Vampires who can walk in the sun. An occultist book expert. A hooker with a heart of gold. Blood drops on nibbled penises. Runaway goth kids. Sound terrible?
I should probably out myself here as a complete lover of the paranormal genre. I’ve been hooked on “our world with magic” stories since my days of Roald Dahl and Christopher Pike. Almost everything I’ve written has also had a dash of magic to it as well, so I feel it fair to air my bias here: I love paranormal – when it’s done well.
It’s that qualifier that makes Blood Jaguar such an intriguing read. The cover lists Blood Jaguar as a Siobhan Bishop Underworld Erotica novel – and indeed, we’re with Siobhan Bishop for about half the time. She’s an expert on occult manuscripts and many forms of magic (including tantric sex magic, naturally) and the core of her narrative in Blood Jaguar arrives in the form of the Codex Rios – a book written by the conquering minions of the Vatican during the time of the decimation of the original peoples we today call the Aztecs. The Codex Rios holds all the rituals and lore of a people who didn’t have a written language of sorts, so even though it is written from the point of view of scholarly Christians who wanted to document the error of the Aztec ways, the rituals and their intent are in this book, and it is a major piece of history.
And it was mailed to Siobhan by basic US postal service, with no real protection, from a friend in Florida. Given that the book is supposed to be in the Vatican archive, this is a conundrum.
Siobhan’s story revolves around this dilemma – how did her friend in Florida get this book in the first place? She and her occult professor boyfriend Richard hop in the car and off they go.
Now, with no disrespect to the author intended at all, they weren’t actually the more interesting of the two tales being told in Blood Jaguar.
The other side of the tale follows Siobhan’s friend – Miranda – who is the one who sent the package with the Codex Rios to Siobhan in the first place. We side-step to Miranda’s daughter, Esther, who has walked out on her mother to be with her boyfriend – a boy with great charisma, sharpened teeth, and a powerful sexual ability to use both. Esther is turning tricks and garnering extra attention (and cash) for her “vampire blood sex” routine. This arouses the interest of her pimps (sisters and former whores Jackie and Jonquil) and sets things into a dangerous tailspin for Esther, her boyfriend, and the pimps – one of whom is the aforementioned hooker with a heart of gold.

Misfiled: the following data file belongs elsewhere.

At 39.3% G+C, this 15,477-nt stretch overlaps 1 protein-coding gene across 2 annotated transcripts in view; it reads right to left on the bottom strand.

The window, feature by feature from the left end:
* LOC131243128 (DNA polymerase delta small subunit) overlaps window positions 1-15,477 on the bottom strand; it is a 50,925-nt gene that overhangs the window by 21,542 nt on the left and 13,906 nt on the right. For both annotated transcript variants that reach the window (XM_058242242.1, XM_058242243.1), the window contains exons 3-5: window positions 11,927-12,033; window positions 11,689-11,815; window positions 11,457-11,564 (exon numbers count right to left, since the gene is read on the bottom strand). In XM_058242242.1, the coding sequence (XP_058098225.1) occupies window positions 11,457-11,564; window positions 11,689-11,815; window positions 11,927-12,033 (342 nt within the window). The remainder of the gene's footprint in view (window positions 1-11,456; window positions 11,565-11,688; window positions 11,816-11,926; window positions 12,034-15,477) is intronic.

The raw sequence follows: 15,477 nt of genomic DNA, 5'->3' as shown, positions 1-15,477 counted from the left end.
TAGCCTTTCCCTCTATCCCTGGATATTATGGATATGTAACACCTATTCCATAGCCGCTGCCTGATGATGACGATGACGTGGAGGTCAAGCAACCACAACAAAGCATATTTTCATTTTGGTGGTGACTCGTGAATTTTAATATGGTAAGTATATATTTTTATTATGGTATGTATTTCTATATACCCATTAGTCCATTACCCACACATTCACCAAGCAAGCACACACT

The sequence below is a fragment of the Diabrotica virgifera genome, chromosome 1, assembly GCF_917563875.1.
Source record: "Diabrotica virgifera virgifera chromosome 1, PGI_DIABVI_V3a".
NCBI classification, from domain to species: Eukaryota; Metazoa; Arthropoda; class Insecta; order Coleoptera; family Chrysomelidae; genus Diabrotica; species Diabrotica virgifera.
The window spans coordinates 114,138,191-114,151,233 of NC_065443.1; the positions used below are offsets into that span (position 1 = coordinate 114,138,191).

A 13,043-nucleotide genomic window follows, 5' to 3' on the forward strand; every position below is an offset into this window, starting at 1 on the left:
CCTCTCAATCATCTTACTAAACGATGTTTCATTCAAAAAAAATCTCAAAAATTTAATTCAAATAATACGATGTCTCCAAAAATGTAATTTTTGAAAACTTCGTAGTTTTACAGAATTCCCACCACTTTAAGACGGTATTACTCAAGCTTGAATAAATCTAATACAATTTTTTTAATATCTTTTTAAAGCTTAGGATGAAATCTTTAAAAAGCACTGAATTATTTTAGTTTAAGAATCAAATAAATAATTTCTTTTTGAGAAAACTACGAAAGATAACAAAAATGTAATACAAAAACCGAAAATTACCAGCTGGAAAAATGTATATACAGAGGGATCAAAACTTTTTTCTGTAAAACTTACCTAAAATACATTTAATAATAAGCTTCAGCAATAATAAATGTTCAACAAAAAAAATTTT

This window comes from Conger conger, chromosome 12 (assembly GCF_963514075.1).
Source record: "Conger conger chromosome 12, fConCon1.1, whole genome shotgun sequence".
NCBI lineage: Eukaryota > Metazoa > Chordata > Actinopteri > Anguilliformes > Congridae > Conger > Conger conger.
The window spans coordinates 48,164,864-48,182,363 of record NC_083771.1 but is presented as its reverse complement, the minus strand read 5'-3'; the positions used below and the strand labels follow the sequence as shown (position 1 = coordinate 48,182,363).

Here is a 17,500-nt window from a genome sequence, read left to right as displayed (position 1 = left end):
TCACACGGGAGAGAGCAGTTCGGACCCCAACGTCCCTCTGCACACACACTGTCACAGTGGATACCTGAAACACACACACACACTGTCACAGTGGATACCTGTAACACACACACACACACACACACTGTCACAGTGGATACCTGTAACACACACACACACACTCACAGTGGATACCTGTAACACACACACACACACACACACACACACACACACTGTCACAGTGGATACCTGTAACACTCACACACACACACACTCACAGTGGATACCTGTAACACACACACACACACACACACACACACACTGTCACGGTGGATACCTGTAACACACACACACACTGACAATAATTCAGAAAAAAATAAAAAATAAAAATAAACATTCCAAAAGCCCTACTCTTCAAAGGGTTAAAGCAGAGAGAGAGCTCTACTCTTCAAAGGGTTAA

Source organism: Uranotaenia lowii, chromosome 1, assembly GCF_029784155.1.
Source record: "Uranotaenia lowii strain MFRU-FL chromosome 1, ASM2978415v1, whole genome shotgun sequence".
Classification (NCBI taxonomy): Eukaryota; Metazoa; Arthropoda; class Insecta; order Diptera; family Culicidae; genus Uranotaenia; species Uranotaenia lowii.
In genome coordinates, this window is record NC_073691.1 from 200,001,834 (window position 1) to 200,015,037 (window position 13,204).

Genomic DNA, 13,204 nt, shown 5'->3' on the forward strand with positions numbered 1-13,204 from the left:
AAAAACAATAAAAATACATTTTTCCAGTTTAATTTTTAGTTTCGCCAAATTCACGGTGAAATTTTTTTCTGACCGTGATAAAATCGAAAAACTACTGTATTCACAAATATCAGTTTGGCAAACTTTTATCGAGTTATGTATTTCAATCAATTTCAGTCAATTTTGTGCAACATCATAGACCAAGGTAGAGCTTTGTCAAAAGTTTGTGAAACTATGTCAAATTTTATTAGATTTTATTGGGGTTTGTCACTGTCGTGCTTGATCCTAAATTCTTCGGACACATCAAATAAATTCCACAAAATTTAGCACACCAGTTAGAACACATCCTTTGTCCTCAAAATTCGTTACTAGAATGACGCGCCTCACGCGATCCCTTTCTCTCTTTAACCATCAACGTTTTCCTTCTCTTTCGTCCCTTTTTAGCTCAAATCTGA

Which, by the way, R. Paul Sardanas should be celebrated for writing with such effectiveness. That Jonquil garners such sympathy and empathy in the reader was no small feat. I daresay she was my favourite character in the book – a damaged middle-aged woman who has been searching for a way to feel actually happy and loved all her life.
It’s a tangled snarl, and you wonder how it will all connect. It does connect – the two stories weave together near the end – and there’s an aura of menace throughout as you – through Siobhan more than Esther – meet the “vampires” of the story. They’re the least vampirey vampires I’ve read – they are sun-worshippers, and the blood is more an erotic worshipping tool than sustenance. The sense of Aztec mythology pervades the story throughout, and it’s successful – I’m not sure I’ve read anything before that took this spin, and it was told with enough confidence that I don’t have the slightest idea if any of it comes from a basis in actual history, or if it’s all completely made up.
This is the second Siobhan Bishop story, which also bears mentioning. I had a hard time connecting with Richard, Siobhan’s partner, and I think that was due to having not read the first book in the series – he doesn’t have as much depth as the rest of the characters, and I didn’t always click with him. I’m fairly certain that had I “met” him in the previous book, this wouldn’t have been a problem, however.
Now, I’ve already talked quite a bit about the book, and I haven’t even mentioned the erotica angle yet. That’s on purpose – I wanted to make it clear that the book has a strong pair of narratives that weave into an interesting and fleshed out whole. I like Sardanas’ underworld. I’m definitely going to seek out his first book in this series.
But this is Erotica Revealed, and I’m sure you want to hear about the smutty bits. They’re there, and they’re good. I did have a couple of issues, though, that sometimes drew me out of the narrative.
One – and this is a personal preference thing that always undoes my suspension of disbelief – the word “vagina” (and, to a lesser degree, “penis.”) I know, I know, it sounds stupid to get hung up on language. But here’s the thing – clinical terms just aren’t that sexy to me. And I have a hard time imagining that someone in the throes of passion would think of their body in such a clinical terminology. Most of the time, Sardanas doesn’t do this, which made it all the more puzzling when it happened. But this is a minor caveat, and I imagine it doesn’t bother others as it bugs me.
Two – and this is probably the squeamish side of me – no matter how hard I try, the idea of someone puncturing a dick with a sharp tooth is never going to do it for me. Sorry, my initial thought will always be “ohmigod, ow, ow!” not “oh yeah, hot!” Again, this is a (somewhat) minor thing, and the non-cock-nibbling sex occurs more often than not.All of this to say the magic is solid, the plot is strong, the sex is good, the mystery interesting, and the setting intriguing. Sardanas is working on a third Siobhan Bishop book, and that’s a good thing. If you’re a fan of the paranormal and want to try something set very differently than your usual vampire or werewolf trope, Blood Jaguar walks the line splendidly.